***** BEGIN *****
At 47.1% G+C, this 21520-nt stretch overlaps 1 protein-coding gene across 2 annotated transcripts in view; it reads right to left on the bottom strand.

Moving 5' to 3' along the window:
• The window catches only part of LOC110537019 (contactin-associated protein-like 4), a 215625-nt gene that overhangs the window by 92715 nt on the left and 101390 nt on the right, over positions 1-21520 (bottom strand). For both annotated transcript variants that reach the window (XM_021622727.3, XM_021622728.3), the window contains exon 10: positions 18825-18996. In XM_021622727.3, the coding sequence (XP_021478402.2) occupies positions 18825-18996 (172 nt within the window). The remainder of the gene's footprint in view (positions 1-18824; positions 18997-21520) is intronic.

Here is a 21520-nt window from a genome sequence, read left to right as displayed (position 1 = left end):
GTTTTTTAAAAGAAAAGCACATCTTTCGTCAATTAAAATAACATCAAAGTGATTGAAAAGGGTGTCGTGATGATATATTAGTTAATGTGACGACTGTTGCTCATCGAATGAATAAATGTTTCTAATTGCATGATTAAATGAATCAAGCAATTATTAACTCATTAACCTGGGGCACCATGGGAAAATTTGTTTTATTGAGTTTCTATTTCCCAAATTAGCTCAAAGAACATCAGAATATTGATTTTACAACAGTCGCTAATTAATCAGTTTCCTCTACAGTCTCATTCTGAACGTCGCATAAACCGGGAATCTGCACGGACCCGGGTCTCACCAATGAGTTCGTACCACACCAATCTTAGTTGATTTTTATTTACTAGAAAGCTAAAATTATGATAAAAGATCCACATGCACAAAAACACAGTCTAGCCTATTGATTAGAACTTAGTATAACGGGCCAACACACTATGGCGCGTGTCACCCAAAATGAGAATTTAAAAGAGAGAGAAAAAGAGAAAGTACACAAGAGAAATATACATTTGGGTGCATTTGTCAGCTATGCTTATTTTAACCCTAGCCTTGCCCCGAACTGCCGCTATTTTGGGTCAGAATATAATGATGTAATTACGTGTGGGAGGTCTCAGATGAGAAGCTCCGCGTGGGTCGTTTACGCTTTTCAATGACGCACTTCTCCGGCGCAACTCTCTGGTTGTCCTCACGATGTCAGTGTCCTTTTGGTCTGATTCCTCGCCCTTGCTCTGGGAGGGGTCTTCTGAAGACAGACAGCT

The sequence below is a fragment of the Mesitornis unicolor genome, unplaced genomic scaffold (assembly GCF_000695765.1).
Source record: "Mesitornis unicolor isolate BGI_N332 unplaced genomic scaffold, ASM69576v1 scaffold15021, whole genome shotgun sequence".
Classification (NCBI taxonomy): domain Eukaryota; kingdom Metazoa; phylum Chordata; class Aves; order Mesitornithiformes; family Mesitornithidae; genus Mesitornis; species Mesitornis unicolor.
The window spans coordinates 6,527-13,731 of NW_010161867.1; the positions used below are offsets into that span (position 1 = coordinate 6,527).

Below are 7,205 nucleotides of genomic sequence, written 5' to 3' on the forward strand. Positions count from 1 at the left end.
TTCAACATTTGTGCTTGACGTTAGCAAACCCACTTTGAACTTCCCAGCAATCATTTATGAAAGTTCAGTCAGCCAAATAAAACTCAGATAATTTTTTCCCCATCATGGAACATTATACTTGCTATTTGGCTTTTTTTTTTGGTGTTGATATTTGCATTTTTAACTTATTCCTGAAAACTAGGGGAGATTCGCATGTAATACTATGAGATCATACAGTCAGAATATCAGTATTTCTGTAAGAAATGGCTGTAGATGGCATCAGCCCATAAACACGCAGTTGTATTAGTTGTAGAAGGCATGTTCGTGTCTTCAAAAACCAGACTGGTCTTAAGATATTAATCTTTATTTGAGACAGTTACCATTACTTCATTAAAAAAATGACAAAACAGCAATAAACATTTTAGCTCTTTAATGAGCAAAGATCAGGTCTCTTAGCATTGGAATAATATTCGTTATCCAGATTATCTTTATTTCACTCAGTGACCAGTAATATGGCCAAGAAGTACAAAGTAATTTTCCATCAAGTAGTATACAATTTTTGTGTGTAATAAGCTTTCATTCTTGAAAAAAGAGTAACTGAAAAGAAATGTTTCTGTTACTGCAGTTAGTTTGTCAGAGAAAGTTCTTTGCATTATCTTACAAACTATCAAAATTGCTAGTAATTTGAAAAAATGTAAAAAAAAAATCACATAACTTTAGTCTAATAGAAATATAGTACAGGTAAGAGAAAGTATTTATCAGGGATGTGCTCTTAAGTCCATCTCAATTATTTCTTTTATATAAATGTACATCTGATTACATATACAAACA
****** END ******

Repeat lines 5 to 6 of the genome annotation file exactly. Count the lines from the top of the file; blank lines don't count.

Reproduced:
GTTTTTTAAAAGAAAAGCACATCTTTCGTCAATTAAAATAACATCAAAGTGATTGAAAAGGGTGTCGTGATGATATATTAGTTAATGTGACGACTGTTGCTCATCGAATGAATAAATGTTTCTAATTGCATGATTAAATGAATCAAGCAATTATTAACTCATTAACCTGGGGCACCATGGGAAAATTTGTTTTATTGAGTTTCTATTTCCCAAATTAGCTCAAAGAACATCAGAATATTGATTTTACAACAGTCGCTAATTAATCAGTTTCCTCTACAGTCTCATTCTGAACGTCGCATAAACCGGGAATCTGCACGGACCCGGGTCTCACCAATGAGTTCGTACCACACCAATCTTAGTTGATTTTTATTTACTAGAAAGCTAAAATTATGATAAAAGATCCACATGCACAAAAACACAGTCTAGCCTATTGATTAGAACTTAGTATAACGGGCCAACACACTATGGCGCGTGTCACCCAAAATGAGAATTTAAAAGAGAGAGAAAAAGAGAAAGTACACAAGAGAAATATACATTTGGGTGCATTTGTCAGCTATGCTTATTTTAACCCTAGCCTTGCCCCGAACTGCCGCTATTTTGGGTCAGAATATAATGATGTAATTACGTGTGGGAGGTCTCAGATGAGAAGCTCCGCGTGGGTCGTTTACGCTTTTCAATGACGCACTTCTCCGGCGCAACTCTCTGGTTGTCCTCACGATGTCAGTGTCCTTTTGGTCTGATTCCTCGCCCTTGCTCTGGGAGGGGTCTTCTGAAGACAGACAGCT

The sequence below is a fragment of the Mesitornis unicolor genome, unplaced genomic scaffold (assembly GCF_000695765.1).